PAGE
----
At Harvard Kennedy School in the mid-1990s, she studied public policy and health, completing a master’s degree project that explored why pregnant African American women with AIDS did not access services at a Boston clinic. She also met the man who became her husband, John G. Farr ’94, while working as a teaching assistant in one of his classes. Later, his years of cancer treatment at Dana-Farber led her to work there. She started as a volunteer and moved up to program administrator of the Perini Family Survivors’ Center and then clinical program director of pediatric oncology. At one point, Farr was an in-patient at the same time; he died in 2007, when their son, Kavi, was six.
As a single mother since then, she’s grown even more appreciative “that there are parents out there who have to make the impossible choice between things like heat and food, or not feeding themselves so their children can eat.” Hunger and waste infuriate her, even as she and her son have lived comfortably. “My father was an orphan in India, and his adoptive family was okay, and I grew up never wanting for anything,” she says. “But I recognize that that could have been very, very different.”
As her job at Dana-Farber became increasingly removed from patients and care, Thakrar spent her days “untangling bureaucratic messes” with insurance companies, regulatory agencies, and hospital administrators. “I could be on the phone with an insurance company, navigating with them because they told some scheduler that they could not schedule an MRI for some kid who had cancer—and even just saying that sentence does something to me,” she says now. “I was there several more years than I should have been for my own sanity.” When Kavi was a senior in high school, she took time off to figure out her next steps. Through volunteering at her local food pantry in Lexington, Massachusetts, since 2015, she began to explore how “people would show up with 20 cases of perfectly fresh produce,” she says, “and it was explained to me that it was all free. That’s how I learned about the Gleaners.”
Gleaning is an ancient practice, referenced in the Bible: “And when ye reap the harvest of your land, thou shalt not make clean riddance of the corners of thy field when thou reapest, neither shalt thou gather any gleaning of thy harvest: thou shalt leave them unto the poor, and to the stranger.” (Leviticus 23:22) At various times around the world, gleaning has also been exercised as a legal right. The Gleaners’ work depends on an army of some 600 volunteers who cull produce from fields and orchards from July through the first frost, with later-season gatherings of apples and root vegetables. Thakrar and colleagues have continued streamlining logistics, given the idiosyncratic nature of agricultural operations. A grower in Western Massachusetts with 70,000 pounds of extra carrots calls on a Tuesday and needs it gone by Friday so he can plow the fields for the next crop, she says. Another farm has 44,000 ears of fresh-picked corn it can’t store. The nonprofit mobilizes to harvest and fetch these kinds of loads, holding the food less than 24 hours. In season, the Gleaners get 20 such calls a week, and last August and September took in about 200,000 pounds of produce, with a banner pick in October of 16,000 pounds of squash in a day.
Last fall, Thakrar joined the Gleaners volunteers at the orchards of the Community Harvest Project in Harvard, Massachusetts. The nonprofit farm grows fruits and vegetables for hunger relief; each season the organization parks a trailer there for about three weeks, hauling thousands of apples as fast as volunteers can pick them.Of the 225,000 pounds of apples distributed in 2022, 70 percent came from that effort—and those apples lasted through well into this past February. Farm-food rescuing and kick loads last year yielded more than 1.2 million pounds of produce.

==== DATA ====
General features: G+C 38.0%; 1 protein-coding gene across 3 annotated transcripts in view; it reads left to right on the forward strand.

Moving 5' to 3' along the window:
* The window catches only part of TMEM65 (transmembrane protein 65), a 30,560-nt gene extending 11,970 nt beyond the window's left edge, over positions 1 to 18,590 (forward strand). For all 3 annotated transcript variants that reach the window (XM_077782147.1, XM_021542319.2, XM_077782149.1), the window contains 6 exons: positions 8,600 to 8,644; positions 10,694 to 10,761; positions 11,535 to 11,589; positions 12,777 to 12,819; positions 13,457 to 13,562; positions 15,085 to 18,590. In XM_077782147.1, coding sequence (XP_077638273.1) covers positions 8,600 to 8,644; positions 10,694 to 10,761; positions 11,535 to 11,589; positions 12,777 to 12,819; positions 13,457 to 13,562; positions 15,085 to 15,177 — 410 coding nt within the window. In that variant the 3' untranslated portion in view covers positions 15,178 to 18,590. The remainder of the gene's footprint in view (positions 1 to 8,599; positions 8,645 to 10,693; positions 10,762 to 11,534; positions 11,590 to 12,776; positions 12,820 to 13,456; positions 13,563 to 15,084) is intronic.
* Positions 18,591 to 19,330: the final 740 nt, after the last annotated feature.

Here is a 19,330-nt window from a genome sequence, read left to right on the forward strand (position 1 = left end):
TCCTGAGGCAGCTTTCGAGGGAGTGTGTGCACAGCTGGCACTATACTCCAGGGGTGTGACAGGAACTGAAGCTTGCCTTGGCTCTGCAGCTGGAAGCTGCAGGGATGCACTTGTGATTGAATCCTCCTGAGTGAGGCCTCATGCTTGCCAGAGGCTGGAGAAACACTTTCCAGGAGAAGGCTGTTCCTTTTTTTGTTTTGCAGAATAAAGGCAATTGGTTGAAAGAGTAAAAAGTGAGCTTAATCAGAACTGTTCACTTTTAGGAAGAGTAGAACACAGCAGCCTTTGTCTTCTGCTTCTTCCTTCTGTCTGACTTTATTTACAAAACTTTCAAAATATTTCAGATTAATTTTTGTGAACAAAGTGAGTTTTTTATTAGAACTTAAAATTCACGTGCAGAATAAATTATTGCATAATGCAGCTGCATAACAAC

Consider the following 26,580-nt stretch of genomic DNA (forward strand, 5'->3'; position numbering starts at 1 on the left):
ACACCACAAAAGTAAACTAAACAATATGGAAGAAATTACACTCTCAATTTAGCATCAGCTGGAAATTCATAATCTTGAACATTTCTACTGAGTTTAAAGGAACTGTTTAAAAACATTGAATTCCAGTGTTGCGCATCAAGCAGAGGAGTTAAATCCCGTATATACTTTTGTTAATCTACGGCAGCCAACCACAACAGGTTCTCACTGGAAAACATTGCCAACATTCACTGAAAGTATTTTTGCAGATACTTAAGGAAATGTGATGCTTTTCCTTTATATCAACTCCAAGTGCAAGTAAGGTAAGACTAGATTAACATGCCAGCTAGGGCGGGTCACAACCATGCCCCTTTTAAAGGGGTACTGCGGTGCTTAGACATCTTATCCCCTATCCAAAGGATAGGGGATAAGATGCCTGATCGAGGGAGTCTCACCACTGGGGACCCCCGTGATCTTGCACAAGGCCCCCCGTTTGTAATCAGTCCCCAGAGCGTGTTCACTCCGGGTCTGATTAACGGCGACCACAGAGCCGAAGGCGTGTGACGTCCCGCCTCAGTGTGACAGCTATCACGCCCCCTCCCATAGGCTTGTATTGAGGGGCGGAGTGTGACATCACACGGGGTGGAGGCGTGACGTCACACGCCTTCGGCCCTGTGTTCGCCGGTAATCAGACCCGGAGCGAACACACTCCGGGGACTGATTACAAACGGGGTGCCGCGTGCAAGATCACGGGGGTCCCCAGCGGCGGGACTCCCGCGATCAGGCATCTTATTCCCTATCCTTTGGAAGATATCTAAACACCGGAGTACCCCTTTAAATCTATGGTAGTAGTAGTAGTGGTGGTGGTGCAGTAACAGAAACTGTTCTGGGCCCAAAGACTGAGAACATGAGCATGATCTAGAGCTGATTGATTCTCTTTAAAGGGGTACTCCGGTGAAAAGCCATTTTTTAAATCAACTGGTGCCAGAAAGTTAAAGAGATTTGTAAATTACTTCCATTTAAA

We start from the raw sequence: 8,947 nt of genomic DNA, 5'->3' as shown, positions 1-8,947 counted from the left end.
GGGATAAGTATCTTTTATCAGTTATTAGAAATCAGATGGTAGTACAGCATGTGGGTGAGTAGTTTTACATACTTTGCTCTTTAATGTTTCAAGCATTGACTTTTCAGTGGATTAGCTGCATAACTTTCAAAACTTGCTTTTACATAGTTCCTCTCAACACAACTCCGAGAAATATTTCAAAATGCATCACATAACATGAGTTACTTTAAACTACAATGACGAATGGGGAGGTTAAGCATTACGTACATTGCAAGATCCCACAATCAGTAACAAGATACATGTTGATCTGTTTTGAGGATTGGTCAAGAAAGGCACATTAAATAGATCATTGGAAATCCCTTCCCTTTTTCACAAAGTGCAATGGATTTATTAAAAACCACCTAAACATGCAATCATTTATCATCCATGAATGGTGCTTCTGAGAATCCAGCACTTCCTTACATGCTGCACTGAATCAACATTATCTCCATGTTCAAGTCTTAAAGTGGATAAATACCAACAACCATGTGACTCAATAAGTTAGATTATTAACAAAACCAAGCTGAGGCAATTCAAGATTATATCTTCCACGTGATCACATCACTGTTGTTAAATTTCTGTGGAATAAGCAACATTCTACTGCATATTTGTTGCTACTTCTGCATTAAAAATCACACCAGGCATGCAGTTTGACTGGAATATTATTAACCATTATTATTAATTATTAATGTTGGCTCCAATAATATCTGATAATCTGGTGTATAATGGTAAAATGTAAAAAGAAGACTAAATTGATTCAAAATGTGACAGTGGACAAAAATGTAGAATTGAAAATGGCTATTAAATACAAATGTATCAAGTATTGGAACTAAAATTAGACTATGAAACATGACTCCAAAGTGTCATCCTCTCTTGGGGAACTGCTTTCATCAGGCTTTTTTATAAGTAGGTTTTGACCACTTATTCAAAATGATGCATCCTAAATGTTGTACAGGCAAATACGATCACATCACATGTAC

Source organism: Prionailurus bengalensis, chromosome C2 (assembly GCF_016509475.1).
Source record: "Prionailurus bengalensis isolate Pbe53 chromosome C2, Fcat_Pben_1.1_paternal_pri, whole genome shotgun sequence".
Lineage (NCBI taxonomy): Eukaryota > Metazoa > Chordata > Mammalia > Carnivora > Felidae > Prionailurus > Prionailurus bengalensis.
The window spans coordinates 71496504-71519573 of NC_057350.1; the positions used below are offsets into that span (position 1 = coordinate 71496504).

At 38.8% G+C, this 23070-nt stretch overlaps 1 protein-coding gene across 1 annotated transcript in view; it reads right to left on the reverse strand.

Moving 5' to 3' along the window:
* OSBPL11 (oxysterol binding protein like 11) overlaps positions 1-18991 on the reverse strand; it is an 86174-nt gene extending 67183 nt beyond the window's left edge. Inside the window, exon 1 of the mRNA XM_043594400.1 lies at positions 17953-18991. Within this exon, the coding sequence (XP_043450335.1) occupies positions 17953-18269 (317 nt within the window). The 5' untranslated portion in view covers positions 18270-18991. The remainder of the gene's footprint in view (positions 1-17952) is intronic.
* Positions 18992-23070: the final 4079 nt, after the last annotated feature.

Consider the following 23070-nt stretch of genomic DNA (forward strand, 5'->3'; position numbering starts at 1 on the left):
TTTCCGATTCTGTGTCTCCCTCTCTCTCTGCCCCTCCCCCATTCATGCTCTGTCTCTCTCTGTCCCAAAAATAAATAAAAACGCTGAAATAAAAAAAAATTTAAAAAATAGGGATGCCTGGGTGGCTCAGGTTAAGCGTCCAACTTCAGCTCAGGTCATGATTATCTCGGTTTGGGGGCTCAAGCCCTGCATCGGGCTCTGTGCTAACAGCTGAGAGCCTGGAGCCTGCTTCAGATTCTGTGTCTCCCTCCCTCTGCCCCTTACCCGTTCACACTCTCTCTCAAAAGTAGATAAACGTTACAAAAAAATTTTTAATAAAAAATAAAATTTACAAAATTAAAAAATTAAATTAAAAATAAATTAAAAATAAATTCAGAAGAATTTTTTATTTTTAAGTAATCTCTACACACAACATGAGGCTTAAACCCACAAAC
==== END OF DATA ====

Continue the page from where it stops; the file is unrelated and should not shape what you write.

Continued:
Field gleaning is still a primary activity, but Thakrar and the Gleaners’ director of operations and strategy Dylan Frazier, A.L.M. ’16, have refocused other programs and resources. The Boston Food Hub, for one, was a nascent operation that now functions as a direct nonprofit distributor for farmers who otherwise would not be able to access markets that it has forged. Similarly, Stonefield Farm, which historically produced tomatoes, is moving into cabbage and squash, along with okra, collard greens, and callaloo that “we know many minority communities tend to prefer,” she says. “The sexy word for it is ‘culturally appropriate’ produce.”
Philanthropic interest has dipped, “but the food need is still at pandemic-era levels”
But new challenges loom. “We are not seeing the same level of interest/philanthropy as a couple of years ago,” she says, “but the food need is still at pandemic-era levels.” The organization earns 37 percent of its annual budget; the rest of its funding comes from state and federal grants and foundations (46 percent), individual donors (14 percent), and corporate sponsors (two percent). Inflation, too, has been daunting—with the global financial outlook almost as unpredictable as the weather. The last two growing seasons—the wettest followed by the worst drought—reduced both the gleaning yield and Stonefield Farm’s production.
Thakrar knows that the Boston area emergency hunger-relief system is essential. But it’s clearly a Band-Aid for a far larger, chronic open wound. Food pantries are “not solving the root causes of why people have food insecurity in the first place,” she says, “and those causes are, of course, multifaceted and extremely complex, and I don’t even begin to think that I’m going to solve them or we as an organization can.” Last fall, the White House Conference on Food, Nutrition, and Health set a goal of ending hunger in the United States by 2030. But “what does that actually mean?” she asks. “That everyone can afford all the food they need? Or that everyone has access to a food bank or pantry? For me, ending hunger would mean everybody has access to affordable and healthy food that they need and want. But for that to happen by 2030?” Policy, she knows well from her Kennedy School degree and Dana-Farber experience, plays a crucial role in devising systemic change. “But that’s the long game,” she says. “I’m too impatient—I need to be doing the work on the ground.”